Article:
Common Horse Wounds

At some point in its life, because of its size and speed, your horse is going to be injured. There are many different types of wounds, some of which occur in the field or stable and some of which are caused by ill-fitting tack or bad riding.
Some wounds you can treat, while others need to be treated by a veterinarian. You should call the vet if:
• The blood is pumping out in spurts (indicating a cut artery);
• The wound is very deep or lacerated;
• Any underlying parts such as tendons or bones can be seen;
• The wound is on or near a joint, particularly if there is a clear, amber-coloured discharge (joint or tendon oil);
• The anti-tetanus injections are not up to date.
Small cuts and scratches should be noticed during your daily check of your horse or while grooming. Do not let them go untreated, as they may become infected. Clean the wound by trickling a hosepipe from a few centimetres above the wound or wash it with cold salt water (a teaspoonful to 500 ml water). Treat with anti-biotic powder and leave it uncovered unless it is likely to become dirty again. Do not wash again after the first time, but treat with powder until it has healed.
Lacerations are deep cuts that extend into the tissue below the skin, which is often torn and ragged. These wounds usually need to be treated with antibiotics to prevent infection.
Where the cut is deep you need to stop the bleeding, by applying direct pressure. Use a clean and preferably sterile bandage or clean towel to apply pressure to the wound area or even a clean handkerchief and keep up the pressure for at least five minutes before checking. Try to keep the horse still, to prevent further bleeding. Don’t wash the wound as you may restart bleeding and make it difficult to stitch the wound. Contact the vet as soon as possible if the wound needs stitching. Do not apply a tourniquet, as these should only be applied by a veterinarian.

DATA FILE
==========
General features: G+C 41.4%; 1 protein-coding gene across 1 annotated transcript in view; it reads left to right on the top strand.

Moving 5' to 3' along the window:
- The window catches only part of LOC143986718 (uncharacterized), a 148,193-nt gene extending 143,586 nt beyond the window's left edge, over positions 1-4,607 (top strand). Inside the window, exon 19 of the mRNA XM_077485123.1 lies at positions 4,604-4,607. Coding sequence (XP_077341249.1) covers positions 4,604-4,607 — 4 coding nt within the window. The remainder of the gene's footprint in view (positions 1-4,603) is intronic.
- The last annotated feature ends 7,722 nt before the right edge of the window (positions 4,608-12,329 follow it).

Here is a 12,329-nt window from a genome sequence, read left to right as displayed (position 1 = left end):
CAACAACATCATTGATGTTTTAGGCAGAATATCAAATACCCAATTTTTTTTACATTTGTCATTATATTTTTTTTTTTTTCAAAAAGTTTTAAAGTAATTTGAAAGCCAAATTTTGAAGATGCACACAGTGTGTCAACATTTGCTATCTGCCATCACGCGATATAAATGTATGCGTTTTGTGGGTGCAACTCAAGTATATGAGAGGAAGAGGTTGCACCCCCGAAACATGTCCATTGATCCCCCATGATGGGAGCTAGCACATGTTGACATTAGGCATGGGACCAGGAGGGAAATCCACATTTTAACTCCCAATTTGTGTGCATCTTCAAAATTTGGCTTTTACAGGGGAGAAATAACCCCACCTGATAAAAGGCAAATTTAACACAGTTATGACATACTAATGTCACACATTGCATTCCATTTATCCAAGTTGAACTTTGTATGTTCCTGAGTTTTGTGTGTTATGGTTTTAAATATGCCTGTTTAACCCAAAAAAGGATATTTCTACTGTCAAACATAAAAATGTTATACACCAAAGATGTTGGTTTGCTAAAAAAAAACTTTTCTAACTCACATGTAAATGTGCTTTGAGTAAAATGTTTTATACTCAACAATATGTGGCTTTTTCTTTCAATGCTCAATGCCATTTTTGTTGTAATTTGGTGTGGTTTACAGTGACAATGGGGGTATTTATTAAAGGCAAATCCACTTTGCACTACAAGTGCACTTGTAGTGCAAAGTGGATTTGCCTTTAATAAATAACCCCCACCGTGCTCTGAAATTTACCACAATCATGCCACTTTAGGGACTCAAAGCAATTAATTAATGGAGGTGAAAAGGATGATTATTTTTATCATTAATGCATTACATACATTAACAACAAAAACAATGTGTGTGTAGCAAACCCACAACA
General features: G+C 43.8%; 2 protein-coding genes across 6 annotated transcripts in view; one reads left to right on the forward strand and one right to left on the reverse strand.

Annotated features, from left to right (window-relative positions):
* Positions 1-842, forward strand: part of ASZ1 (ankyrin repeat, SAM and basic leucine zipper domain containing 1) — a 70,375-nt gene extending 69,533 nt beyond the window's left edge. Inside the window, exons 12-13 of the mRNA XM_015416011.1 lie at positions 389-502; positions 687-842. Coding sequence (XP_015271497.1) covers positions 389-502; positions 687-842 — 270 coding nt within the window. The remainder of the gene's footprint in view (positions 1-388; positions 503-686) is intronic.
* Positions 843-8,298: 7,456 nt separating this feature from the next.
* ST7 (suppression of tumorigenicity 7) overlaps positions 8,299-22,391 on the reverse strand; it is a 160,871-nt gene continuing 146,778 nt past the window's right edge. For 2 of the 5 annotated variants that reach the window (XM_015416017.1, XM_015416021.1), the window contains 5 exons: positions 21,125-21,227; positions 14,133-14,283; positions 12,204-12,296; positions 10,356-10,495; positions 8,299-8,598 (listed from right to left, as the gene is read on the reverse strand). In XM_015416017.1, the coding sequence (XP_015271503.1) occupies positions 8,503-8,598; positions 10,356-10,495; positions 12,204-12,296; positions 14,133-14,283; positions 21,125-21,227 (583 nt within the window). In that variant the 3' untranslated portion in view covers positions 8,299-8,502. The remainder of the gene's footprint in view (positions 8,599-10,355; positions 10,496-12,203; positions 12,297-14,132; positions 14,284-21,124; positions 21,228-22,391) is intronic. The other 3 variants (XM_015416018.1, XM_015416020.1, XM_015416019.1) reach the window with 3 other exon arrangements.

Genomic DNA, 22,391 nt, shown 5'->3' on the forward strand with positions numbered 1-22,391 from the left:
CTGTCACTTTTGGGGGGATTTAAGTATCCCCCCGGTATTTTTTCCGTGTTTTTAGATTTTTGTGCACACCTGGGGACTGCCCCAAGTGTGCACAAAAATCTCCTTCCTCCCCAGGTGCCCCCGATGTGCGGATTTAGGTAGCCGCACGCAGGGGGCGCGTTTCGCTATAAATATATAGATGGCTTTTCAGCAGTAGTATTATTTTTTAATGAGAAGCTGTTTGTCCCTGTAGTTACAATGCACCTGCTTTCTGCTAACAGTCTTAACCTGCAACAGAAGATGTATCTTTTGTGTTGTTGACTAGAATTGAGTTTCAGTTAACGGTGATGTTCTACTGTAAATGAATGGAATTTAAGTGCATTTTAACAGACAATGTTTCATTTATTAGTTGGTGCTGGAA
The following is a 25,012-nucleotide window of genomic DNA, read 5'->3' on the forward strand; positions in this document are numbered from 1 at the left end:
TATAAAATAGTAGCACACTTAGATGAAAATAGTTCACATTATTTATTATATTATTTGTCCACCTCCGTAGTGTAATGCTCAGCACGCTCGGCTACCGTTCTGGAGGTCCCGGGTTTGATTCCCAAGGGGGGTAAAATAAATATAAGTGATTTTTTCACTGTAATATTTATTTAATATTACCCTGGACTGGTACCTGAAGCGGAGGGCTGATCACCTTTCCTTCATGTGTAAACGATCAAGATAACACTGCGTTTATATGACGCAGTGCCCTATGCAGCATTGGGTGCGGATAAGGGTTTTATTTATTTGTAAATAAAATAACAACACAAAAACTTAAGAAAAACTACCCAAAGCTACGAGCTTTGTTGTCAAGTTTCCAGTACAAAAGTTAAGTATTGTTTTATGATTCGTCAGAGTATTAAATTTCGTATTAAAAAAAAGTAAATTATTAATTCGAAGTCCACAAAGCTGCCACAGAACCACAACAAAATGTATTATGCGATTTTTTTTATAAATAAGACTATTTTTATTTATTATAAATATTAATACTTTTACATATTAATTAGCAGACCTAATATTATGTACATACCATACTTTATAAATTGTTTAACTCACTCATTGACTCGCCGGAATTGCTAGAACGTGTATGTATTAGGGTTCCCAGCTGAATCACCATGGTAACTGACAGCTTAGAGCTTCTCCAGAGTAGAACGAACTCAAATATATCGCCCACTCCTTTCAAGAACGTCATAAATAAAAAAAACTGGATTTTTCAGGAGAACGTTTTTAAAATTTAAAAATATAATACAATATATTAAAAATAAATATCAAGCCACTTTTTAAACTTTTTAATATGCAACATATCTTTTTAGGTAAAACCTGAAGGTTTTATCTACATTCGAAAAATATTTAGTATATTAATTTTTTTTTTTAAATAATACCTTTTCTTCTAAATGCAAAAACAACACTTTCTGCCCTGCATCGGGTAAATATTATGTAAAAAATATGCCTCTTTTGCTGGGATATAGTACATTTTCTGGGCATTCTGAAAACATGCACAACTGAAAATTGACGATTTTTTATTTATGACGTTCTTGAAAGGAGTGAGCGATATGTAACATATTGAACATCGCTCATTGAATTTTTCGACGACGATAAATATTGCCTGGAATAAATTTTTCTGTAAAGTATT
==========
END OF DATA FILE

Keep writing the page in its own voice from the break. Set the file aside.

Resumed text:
Contusions or bruised wounds are most often caused by the horse being kicked by another horse. These wounds can be misleading as there may be internal bleeding. Immobilise the horse and apply cold compresses or hose with cold water. If the swelling has not decreased noticeably call the vet.
A puncture wound can be caused by a thorn, nail or wire and while the wound on the surface might appear small, it may be deep. These wounds should always be treated seriously. If the bleeding has already stopped, clean the wound by flushing it out with a saline solution. However, deep puncture wounds need to be irrigated by your vet to remove bacteria in the wound. The vet will also need to remove the foreign object that caused the puncture if it is still lodged in the wound.

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